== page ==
This article is part of our series that explores Tehran’s terror activities and Iranian diplomat Assadollah Assadi‘s role in a bombing plot against the opposition rally in Paris in June 2018.

On June 30, 2018, he was detained by German authorities for being involved in a bombing attempt against the annual gathering of the Iranian opposition coalition National Council of Resistance of Iran (NCRI).

Evidence revealed that he personally orchestrated the terror plot and abused his diplomatic status for delivering 500 grams of TATP explosives to his operatives in Luxemburg. This piece sheds light on Assadi’s background as an agent of Iran’s Ministry of Intelligence and Security (MOIS).

In the 1980s, Assadi joined the Islamic Revolutionary Guard Corps (IRGC) as a member of the paramilitary Basij force. During the war, he obtained explosives training in IRGC bases. After the war, in 1989, he was transferred to the MOIS.

Assadi started his career as an MOIS intelligence agent in the general office in Khorramabad city, the capital of Lorestan province. The Iranian main opposition People’s Mojahedin Organization of Iran (PMOI/MEK) previously exposed Assadi’s role in detaining its supporters in this province.

Due to his crimes against the regime’s dissidents, mainly PMOI/MEK supporters, he was promoted in his organizational position. Afterward, he was transferred to the capital, Tehran, and continued his oppressive activities.

From 2005 to 2008, authorities appointed him as the MOIS representative— under diplomatic coverage— in the Iranian embassy in Baghdad. According to the PMOI/MEK, he later became the chief of the regime’s intelligence station in the embassy.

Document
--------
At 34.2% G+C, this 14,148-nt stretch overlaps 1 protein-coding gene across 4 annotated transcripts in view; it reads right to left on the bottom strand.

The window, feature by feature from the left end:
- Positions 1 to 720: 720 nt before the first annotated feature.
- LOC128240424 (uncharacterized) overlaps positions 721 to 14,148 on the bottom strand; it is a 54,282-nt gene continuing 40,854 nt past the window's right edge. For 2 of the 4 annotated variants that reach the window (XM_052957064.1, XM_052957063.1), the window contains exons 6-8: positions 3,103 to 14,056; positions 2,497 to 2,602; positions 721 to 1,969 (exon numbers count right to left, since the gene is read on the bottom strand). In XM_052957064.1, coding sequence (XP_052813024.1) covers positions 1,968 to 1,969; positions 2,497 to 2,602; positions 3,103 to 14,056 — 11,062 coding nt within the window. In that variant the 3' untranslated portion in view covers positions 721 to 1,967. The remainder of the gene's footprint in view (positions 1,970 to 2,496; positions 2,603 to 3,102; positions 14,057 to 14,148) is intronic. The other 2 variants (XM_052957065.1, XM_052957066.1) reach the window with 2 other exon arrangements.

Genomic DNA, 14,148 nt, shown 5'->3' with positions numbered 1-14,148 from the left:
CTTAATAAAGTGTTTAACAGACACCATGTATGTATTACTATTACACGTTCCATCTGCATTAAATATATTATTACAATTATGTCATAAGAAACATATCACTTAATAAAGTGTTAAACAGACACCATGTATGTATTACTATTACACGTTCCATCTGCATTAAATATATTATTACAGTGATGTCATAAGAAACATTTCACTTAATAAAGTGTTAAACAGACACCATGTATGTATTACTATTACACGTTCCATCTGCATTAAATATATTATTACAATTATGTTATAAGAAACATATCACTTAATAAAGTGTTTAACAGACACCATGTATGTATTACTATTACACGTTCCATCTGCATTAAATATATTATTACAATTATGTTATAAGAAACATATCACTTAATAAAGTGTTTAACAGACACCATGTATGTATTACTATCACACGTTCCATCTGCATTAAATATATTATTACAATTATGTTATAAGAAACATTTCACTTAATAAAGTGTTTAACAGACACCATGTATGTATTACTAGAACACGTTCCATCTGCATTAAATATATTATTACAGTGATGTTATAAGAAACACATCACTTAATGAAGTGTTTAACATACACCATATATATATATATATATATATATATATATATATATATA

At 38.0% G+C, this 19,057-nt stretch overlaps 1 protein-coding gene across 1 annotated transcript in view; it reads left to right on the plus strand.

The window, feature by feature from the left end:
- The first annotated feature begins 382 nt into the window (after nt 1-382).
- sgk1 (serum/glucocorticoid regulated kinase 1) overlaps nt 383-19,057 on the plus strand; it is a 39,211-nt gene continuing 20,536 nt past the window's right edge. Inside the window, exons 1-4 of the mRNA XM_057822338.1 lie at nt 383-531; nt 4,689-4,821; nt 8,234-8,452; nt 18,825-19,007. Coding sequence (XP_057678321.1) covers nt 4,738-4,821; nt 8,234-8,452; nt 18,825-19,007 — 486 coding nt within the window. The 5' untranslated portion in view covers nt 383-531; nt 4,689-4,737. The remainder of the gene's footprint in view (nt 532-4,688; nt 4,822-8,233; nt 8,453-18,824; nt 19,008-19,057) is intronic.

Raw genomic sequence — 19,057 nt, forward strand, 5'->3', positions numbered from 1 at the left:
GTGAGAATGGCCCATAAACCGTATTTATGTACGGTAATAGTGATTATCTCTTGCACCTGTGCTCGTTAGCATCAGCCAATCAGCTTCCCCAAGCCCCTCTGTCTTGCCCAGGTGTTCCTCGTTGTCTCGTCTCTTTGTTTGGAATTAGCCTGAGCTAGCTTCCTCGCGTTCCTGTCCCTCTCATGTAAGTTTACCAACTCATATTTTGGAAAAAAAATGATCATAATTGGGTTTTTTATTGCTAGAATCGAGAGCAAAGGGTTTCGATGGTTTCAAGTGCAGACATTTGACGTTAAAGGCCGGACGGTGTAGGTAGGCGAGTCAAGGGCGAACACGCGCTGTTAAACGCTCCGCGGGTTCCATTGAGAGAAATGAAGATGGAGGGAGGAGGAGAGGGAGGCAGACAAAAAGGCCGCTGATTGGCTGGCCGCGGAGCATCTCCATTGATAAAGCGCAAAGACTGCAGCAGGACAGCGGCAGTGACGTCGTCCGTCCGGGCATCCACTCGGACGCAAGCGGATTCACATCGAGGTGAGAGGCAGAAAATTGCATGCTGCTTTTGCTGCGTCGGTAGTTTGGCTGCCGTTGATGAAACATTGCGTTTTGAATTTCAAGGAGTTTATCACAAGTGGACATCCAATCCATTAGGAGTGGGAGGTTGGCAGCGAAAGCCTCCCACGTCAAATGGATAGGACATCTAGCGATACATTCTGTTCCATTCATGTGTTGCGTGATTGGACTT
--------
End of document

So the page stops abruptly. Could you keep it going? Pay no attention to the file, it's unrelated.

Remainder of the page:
During this period, Assadi was following several goals, including the following:

  1. Collecting information about the multi-national coalition troops in Iraq
  2. Identifying and assassinating Iraqi dignitaries who opposed Iran’s influence
  3. Supervising oppressive measures of the Iran-backed government of Iraq against the PMOI/MEK members in Camp Ashraf, northwestern Baghdad
  4. Organizing terror squads to cause instability in this country

Notably, Assadi’s official position was third-secretary of the Iranian embassy in Iraq. Before Assadi, several chiefs of the regime’s intelligence station were Hashemi, Esmaeil Pourmahdavi, and Rasoul Moeini. All were high-ranking officers in the MOIS.

In 2008, Assadi was replaced with Kiumars (Gholamali) Reshadatmand— alias Haj Ali Navidi—as the chief of the regime’s intelligence station in Iraq. In 2013, another MOIS agent Kianmehr— alias Sajjad—replaced Reshadatmand.

In August 2014, Assadi was deployed to the regime’s intelligence station in Vienna. He was officially appointed as third-secretary of the Iranian embassy in Austria. However, he was truly the chief of the mullahs’ intelligence station in entire Europe.

For four years, Assadi was coordinating activities and tasks of different MOIS stations across Europe. In this respect, he held the lead position of Iran’s intelligence apparatus on European soil, and he was considered the MOIS’s top agent.

In this period, he monitored and coordinated the regime’s operations against political refugees and dissidents, mainly members and supporters of PMOI/MEK. Moreover, because of his expertise in explosives, he planned the bomb attack against the Iranian opposition’s annual gathering, in which 100,000 Iranians and hundreds of prominent dignitaries from different countries attended.

On July 20, 2020, at the Free Iran Global Summit, U.S. Senator Robert Torricelli mentioned the regime’s foiled attack in Paris. He affirmed that the NCRI’s president-elect Maryam Rajavi was the target. “We can all assume that the target of the attack in Paris was Maryam Rajavi. An attack on her was an attack on every western democracy. It would be an act of war,” Senator Torricelli said.

Three days earlier, during the most significant virtual global gathering of the Iranian resistance, which connected 30,000 locations from over 100 countries across the globe, Ms. Rajavi said, “The Iranian regime’s leaders planned to launch a major terrorist attack against the Free Iran Grand Gathering in Paris, in 2018.”